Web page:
On May 22, 1952, the Pasodale Drug Store in El Paso, Texas, was robbed of $90 by an armed man. Store manager George W. Bush and an employee named John C. Dunda viewed a photo lineup. Bush and Dunda both identified a photograph of 25-year-old Kenneth Massey. Police arrested Massey and placed him in an in-person lineup with five other men. Bush and Dunda again identified Massey in this lineup as well. Massey was charged with armed robbery. The gun used in the robbery was never located.
Massey said he had been working at a farm north of El Paso in the days prior to the crime and was driving from there to Tucson, Arizona, at the time of the crime. Massey said his companion at that time was a man who was an illegal immigrant from Mexico, and the defense was unable to locate this man to support Massey’s alibi.
Massey’s jury trial in El Paso in the 34th District Court began in January 1953. Available records do not include the trial testimony and evidence, other than identifications by Dunda and Bush. After deliberating for an hour and a half, the jury found Massey guilty of armed robbery on January 12, 1953. He was sentenced to 15 years in prison and transferred to Eastham Prison Farm near Houston to serve his sentence.
In July 1954, authorities in Iowa arrested murder suspect William G. Karston after an intensive manhunt through three states. Karston soon confessed to the robbery-murder of Wendall W. Jones, a farmer in Pulaski, Iowa. Karston, who was living in El Paso in May 1952, also confessed to several other robberies, including the May 22, 1952 holdup of the Pasodale Drug Store and the May 12, 1952 robbery of the Indian Room, for which 21-year-old
Milford Bickford, Jr.
had been convicted. After learning of Karston’s confession, Jack Ross, a member of the Texas Board of Pardons and Paroles, said that this confession alone was not enough to cause Massey to be pardoned and released from prison. “We have to have tangible evidence… sufficient evidence presented to the board to justify a pardon,” he said.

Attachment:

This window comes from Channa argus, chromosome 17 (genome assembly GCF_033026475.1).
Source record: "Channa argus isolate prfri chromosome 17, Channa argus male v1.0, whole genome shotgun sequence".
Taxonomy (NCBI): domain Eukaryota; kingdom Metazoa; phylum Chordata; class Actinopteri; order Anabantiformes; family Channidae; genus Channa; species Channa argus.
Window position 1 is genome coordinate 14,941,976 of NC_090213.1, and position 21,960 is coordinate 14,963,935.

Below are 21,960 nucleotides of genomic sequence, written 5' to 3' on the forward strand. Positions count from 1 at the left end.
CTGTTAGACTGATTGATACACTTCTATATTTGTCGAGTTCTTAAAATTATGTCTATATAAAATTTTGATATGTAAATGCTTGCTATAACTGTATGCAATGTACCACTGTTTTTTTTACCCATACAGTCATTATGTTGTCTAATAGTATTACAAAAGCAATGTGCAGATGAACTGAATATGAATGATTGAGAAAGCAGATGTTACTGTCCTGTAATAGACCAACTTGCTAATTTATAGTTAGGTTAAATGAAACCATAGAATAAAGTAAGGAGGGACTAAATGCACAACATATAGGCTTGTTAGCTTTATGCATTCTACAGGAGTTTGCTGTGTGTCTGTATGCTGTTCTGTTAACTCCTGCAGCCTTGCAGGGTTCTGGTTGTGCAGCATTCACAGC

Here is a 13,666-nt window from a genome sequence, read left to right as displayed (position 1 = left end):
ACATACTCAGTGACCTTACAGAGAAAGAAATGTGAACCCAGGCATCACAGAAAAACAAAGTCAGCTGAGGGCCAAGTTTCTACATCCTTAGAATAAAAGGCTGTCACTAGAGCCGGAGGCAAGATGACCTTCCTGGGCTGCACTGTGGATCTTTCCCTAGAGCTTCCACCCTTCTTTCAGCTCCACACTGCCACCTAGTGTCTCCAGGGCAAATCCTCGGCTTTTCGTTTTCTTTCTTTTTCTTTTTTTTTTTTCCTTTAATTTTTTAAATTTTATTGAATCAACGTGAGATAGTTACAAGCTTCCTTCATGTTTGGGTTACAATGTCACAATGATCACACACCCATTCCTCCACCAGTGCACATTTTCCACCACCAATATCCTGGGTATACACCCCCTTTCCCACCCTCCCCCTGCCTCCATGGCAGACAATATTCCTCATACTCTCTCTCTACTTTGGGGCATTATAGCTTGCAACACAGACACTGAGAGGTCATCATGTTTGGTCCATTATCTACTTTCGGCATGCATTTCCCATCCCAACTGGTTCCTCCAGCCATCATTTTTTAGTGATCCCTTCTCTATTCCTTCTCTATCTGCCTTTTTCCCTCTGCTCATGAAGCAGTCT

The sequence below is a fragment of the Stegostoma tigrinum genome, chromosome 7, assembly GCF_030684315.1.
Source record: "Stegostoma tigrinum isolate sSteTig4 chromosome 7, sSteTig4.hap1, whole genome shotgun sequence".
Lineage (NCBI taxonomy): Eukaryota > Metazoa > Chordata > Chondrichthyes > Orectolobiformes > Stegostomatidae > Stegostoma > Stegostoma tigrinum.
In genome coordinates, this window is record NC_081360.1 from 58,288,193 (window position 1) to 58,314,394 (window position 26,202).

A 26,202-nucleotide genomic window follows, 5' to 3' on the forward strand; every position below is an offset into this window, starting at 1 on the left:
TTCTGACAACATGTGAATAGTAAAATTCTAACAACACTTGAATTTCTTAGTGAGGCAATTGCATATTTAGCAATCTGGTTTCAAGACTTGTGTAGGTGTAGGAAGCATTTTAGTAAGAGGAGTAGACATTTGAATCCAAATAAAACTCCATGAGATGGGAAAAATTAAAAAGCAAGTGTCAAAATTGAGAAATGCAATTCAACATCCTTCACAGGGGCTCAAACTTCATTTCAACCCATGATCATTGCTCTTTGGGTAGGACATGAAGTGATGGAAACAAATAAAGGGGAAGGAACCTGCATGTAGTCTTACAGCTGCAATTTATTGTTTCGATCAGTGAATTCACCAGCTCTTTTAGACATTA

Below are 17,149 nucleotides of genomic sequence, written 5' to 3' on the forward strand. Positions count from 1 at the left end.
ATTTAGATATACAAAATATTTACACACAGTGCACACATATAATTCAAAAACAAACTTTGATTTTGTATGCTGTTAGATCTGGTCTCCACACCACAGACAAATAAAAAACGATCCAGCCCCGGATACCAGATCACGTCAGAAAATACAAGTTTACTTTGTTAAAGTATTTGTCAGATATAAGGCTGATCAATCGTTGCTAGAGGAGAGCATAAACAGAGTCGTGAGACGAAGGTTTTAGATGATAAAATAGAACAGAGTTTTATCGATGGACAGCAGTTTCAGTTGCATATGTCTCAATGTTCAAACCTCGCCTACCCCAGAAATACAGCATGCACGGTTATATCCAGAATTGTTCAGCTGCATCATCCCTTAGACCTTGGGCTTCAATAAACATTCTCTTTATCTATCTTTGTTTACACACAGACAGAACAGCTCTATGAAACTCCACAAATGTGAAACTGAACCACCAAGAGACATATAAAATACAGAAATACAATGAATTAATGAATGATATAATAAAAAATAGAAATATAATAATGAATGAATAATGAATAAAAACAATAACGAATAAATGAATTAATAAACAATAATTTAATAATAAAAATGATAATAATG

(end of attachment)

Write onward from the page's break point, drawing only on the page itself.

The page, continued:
In October 1954, Massey offered to submit to a polygraph examination to support his claim of innocence. Police scheduled a polygraph for Massey for the first week in November 1954, but available records do not indicate whether the polygraph was administered. Dunda, one of the witnesses, viewed photographs of Karston and then signed an affidavit saying he may have been mistaken in identifying Massey. Bush said that he could not have made such a mistake but admitted he saw a great similarity between Massey and Karston.
On November 4, 1954, Governor Allan Shivers granted a full pardon to Massey, and he was freed from prison that month. The Board of Paroles and Pardons issued a memorandum stating it was the Board’s “opinion that Kenneth Massey is not guilty of the offense of robbery for which he is now serving time in the Texas Prison System.”
Texas State Representative Richard White sponsored a bill to compensate Massey for his wrongful imprisonment, and the state paid Massey $8,000 on September 17, 1957.
The National Registry of Exonerations is a project of the Newkirk Center for Science & Society at University of California Irvine, the University of Michigan Law School and Michigan State University College of Law. It was founded in 2012 in conjunction with the Center on Wrongful Convictions at Northwestern University School of Law. The Registry provides detailed information about every known exoneration in the United States since 1989—cases in which a person was wrongly convicted of a crime and later cleared of all the charges based on new evidence of innocence. The Registry also maintains a more limited database of known exonerations prior to 1989.
We welcome new information from any source about exonerations already on our list and about cases not in the Registry that might be exonerations.